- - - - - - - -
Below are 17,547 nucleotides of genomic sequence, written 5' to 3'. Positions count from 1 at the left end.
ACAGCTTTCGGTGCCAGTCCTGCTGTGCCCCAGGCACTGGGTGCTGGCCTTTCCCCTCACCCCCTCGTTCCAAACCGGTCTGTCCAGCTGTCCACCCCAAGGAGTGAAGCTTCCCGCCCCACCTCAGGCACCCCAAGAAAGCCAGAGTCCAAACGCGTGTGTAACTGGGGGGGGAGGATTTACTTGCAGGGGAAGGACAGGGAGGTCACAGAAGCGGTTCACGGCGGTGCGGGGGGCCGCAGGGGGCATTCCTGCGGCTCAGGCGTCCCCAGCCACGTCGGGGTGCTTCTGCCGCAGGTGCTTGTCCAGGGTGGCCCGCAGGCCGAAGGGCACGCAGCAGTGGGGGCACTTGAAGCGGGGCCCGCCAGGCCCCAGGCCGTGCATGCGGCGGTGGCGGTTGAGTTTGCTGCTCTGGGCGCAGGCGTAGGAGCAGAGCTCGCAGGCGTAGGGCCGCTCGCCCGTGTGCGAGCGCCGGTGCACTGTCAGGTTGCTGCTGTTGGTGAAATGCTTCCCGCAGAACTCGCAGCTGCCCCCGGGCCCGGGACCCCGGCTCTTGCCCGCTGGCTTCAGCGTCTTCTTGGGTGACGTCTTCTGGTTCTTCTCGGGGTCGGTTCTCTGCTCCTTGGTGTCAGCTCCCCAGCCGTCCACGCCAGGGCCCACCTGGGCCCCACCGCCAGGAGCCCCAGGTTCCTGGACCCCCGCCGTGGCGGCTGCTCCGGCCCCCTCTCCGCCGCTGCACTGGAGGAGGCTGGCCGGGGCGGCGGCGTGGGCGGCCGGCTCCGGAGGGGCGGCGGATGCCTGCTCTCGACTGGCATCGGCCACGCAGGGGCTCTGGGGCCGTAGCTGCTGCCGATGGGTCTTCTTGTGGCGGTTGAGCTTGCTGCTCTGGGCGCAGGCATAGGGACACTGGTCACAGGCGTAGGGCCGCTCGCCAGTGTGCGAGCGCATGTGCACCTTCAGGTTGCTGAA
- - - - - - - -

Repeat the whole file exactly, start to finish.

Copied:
Below are 17,547 nucleotides of genomic sequence, written 5' to 3'. Positions count from 1 at the left end.
ACAGCTTTCGGTGCCAGTCCTGCTGTGCCCCAGGCACTGGGTGCTGGCCTTTCCCCTCACCCCCTCGTTCCAAACCGGTCTGTCCAGCTGTCCACCCCAAGGAGTGAAGCTTCCCGCCCCACCTCAGGCACCCCAAGAAAGCCAGAGTCCAAACGCGTGTGTAACTGGGGGGGGAGGATTTACTTGCAGGGGAAGGACAGGGAGGTCACAGAAGCGGTTCACGGCGGTGCGGGGGGCCGCAGGGGGCATTCCTGCGGCTCAGGCGTCCCCAGCCACGTCGGGGTGCTTCTGCCGCAGGTGCTTGTCCAGGGTGGCCCGCAGGCCGAAGGGCACGCAGCAGTGGGGGCACTTGAAGCGGGGCCCGCCAGGCCCCAGGCCGTGCATGCGGCGGTGGCGGTTGAGTTTGCTGCTCTGGGCGCAGGCGTAGGAGCAGAGCTCGCAGGCGTAGGGCCGCTCGCCCGTGTGCGAGCGCCGGTGCACTGTCAGGTTGCTGCTGTTGGTGAAATGCTTCCCGCAGAACTCGCAGCTGCCCCCGGGCCCGGGACCCCGGCTCTTGCCCGCTGGCTTCAGCGTCTTCTTGGGTGACGTCTTCTGGTTCTTCTCGGGGTCGGTTCTCTGCTCCTTGGTGTCAGCTCCCCAGCCGTCCACGCCAGGGCCCACCTGGGCCCCACCGCCAGGAGCCCCAGGTTCCTGGACCCCCGCCGTGGCGGCTGCTCCGGCCCCCTCTCCGCCGCTGCACTGGAGGAGGCTGGCCGGGGCGGCGGCGTGGGCGGCCGGCTCCGGAGGGGCGGCGGATGCCTGCTCTCGACTGGCATCGGCCACGCAGGGGCTCTGGGGCCGTAGCTGCTGCCGATGGGTCTTCTTGTGGCGGTTGAGCTTGCTGCTCTGGGCGCAGGCATAGGGACACTGGTCACAGGCGTAGGGCCGCTCGCCAGTGTGCGAGCGCATGTGCACCTTCAGGTTGCTGAA